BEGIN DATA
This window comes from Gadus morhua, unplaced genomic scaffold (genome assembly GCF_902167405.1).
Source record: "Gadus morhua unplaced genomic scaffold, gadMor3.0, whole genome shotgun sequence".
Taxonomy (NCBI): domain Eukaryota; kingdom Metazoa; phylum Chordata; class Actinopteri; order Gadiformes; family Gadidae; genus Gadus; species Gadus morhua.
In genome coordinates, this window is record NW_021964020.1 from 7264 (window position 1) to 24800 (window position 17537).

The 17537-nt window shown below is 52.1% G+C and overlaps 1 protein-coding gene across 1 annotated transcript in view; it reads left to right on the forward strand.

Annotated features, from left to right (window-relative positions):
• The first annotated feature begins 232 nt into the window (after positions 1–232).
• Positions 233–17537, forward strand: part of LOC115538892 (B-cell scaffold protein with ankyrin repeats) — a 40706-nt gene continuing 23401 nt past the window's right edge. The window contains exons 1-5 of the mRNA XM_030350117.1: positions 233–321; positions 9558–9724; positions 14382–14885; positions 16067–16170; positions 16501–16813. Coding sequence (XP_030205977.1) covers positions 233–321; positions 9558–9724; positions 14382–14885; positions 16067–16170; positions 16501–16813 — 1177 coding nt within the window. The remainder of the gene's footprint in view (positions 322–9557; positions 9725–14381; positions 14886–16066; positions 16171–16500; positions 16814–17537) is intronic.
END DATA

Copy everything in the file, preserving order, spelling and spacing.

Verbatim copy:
This window comes from Gadus morhua, unplaced genomic scaffold (genome assembly GCF_902167405.1).
Source record: "Gadus morhua unplaced genomic scaffold, gadMor3.0, whole genome shotgun sequence".
Taxonomy (NCBI): domain Eukaryota; kingdom Metazoa; phylum Chordata; class Actinopteri; order Gadiformes; family Gadidae; genus Gadus; species Gadus morhua.
In genome coordinates, this window is record NW_021964020.1 from 7264 (window position 1) to 24800 (window position 17537).

The 17537-nt window shown below is 52.1% G+C and overlaps 1 protein-coding gene across 1 annotated transcript in view; it reads left to right on the forward strand.

Annotated features, from left to right (window-relative positions):
• The first annotated feature begins 232 nt into the window (after positions 1–232).
• Positions 233–17537, forward strand: part of LOC115538892 (B-cell scaffold protein with ankyrin repeats) — a 40706-nt gene continuing 23401 nt past the window's right edge. The window contains exons 1-5 of the mRNA XM_030350117.1: positions 233–321; positions 9558–9724; positions 14382–14885; positions 16067–16170; positions 16501–16813. Coding sequence (XP_030205977.1) covers positions 233–321; positions 9558–9724; positions 14382–14885; positions 16067–16170; positions 16501–16813 — 1177 coding nt within the window. The remainder of the gene's footprint in view (positions 322–9557; positions 9725–14381; positions 14886–16066; positions 16171–16500; positions 16814–17537) is intronic.